# Metricizing the Euclidean Space towards Desired Distance Relations in Point Clouds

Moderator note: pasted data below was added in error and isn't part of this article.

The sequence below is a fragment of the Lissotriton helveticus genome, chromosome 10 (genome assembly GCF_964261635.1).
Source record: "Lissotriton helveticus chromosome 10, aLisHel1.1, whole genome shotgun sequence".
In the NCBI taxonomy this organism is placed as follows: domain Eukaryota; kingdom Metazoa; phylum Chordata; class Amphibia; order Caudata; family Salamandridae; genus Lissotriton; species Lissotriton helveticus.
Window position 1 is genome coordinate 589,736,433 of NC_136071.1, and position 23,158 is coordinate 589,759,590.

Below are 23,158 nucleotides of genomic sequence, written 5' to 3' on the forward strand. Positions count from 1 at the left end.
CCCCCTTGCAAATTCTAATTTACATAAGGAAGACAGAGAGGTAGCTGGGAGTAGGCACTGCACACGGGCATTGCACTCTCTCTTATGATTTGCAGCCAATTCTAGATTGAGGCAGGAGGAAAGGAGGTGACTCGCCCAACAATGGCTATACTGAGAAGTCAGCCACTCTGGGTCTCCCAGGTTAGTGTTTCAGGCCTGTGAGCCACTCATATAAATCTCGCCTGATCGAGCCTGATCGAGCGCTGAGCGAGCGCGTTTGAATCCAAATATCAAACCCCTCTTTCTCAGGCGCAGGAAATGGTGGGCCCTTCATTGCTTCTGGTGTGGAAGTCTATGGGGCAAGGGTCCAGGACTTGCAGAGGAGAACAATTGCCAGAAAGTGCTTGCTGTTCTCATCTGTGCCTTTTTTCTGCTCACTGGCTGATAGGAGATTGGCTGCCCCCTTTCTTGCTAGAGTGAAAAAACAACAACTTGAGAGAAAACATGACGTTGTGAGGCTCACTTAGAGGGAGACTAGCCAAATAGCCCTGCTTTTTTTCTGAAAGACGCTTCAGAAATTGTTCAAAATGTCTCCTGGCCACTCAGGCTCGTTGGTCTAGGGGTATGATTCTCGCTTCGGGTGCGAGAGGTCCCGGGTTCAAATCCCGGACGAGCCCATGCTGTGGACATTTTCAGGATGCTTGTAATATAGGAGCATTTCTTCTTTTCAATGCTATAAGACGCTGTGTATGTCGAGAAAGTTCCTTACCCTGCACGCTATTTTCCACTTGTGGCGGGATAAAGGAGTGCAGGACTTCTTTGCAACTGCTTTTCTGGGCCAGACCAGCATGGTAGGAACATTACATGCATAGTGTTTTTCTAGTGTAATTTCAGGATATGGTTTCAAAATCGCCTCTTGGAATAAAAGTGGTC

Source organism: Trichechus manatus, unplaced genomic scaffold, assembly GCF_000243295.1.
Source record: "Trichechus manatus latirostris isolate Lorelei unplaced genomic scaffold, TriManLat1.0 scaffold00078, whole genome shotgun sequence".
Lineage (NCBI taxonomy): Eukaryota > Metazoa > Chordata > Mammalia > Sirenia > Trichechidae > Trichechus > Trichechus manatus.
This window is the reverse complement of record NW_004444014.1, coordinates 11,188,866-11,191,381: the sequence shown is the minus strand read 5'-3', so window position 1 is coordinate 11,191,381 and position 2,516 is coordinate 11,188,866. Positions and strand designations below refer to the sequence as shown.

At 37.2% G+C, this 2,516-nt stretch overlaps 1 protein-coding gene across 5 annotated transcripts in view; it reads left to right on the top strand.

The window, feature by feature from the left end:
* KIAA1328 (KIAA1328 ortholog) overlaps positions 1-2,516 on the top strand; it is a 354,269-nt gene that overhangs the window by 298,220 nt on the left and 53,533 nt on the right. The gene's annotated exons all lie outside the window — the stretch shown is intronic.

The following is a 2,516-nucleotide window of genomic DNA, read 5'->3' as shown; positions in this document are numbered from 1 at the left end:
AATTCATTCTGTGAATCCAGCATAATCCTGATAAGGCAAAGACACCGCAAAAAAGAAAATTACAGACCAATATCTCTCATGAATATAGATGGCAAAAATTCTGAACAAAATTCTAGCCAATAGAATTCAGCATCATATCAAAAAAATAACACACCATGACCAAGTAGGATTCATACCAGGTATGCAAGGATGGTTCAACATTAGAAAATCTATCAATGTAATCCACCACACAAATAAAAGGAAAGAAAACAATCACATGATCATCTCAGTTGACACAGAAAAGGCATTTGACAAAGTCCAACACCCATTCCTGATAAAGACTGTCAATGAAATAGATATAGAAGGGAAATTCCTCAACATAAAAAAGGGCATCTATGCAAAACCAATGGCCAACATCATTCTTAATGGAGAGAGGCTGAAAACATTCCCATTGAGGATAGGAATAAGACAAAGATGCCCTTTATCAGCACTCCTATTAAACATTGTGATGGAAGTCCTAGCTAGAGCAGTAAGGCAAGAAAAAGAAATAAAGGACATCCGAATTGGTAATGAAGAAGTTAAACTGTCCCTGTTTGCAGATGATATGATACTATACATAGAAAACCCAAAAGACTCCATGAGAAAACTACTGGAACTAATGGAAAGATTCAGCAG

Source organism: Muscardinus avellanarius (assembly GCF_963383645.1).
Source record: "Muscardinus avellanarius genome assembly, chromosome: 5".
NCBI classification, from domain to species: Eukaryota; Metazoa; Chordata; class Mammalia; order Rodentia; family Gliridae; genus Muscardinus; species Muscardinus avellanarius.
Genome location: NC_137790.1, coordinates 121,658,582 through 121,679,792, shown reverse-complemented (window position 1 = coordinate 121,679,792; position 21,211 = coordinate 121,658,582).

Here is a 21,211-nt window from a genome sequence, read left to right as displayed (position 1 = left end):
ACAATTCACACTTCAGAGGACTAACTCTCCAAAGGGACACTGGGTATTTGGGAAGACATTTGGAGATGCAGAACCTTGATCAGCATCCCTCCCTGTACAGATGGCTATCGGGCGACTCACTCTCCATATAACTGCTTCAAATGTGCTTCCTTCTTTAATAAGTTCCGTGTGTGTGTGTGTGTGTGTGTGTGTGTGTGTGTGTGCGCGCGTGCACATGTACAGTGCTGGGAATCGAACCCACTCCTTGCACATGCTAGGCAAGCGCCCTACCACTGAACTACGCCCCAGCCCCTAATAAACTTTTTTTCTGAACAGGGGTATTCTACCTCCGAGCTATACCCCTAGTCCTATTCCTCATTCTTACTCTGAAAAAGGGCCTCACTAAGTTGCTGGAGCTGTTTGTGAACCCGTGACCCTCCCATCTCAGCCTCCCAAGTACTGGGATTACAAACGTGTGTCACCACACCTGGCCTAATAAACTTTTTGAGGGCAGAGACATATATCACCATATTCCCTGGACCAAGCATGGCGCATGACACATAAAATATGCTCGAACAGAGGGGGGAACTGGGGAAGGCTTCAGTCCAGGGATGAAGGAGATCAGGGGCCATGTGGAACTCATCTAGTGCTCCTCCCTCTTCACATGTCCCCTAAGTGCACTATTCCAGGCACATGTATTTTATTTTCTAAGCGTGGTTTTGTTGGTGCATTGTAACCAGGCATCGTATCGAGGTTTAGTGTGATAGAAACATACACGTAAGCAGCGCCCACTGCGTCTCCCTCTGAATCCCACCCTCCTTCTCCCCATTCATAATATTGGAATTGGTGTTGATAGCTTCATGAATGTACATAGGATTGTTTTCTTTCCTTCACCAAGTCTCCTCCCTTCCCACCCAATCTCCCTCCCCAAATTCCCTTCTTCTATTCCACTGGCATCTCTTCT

Given a set of points in the Euclidean space ℝ^ℓ with ℓ>1, the pairwise distances between the points are determined by their spatial location and the metric d that we endow ℝ^ℓ with. Hence, the distance d(𝐱,𝐲)=δ between two points is fixed by the choice of 𝐱 and 𝐲 and d. We study the related problem of fixing the value δ, and the points 𝐱,𝐲, and ask if there is a topological metric d that computes the desired distance δ. We demonstrate this problem to be solvable by constructing a metric to simultaneously give desired pairwise distances between up to O(√(ℓ)) many points in ℝ^ℓ. We then introduce the notion of an ε-semimetric d̃ to formulate our main result: for all ε>0, for all m≥ 1, for any choice of m points 𝐲_1,…,𝐲_m∈ℝ^ℓ, and all chosen sets of values {δ_ij≥ 0: 1≤ i<j≤ m}, there exists an ε-semimetric δ̃:ℝ^ℓ×ℝ^ℓ→ℝ such that d̃(𝐲_i,𝐲_j)=δ_ij, i.e., the desired distances are accomplished, irrespectively of the topology that the Euclidean or other norms would induce. We showcase our results by using them to attack unsupervised learning algorithms, specifically k-Means and density-based (DBSCAN) clustering algorithms. These have manifold applications in artificial intelligence, and letting them run with externally provided distance measures constructed in the way as shown here, can make clustering algorithms produce results that are pre-determined and hence malleable. This demonstrates that the results of clustering algorithms may not generally be trustworthy, unless there is a standardized and fixed prescription to use a specific distance function.

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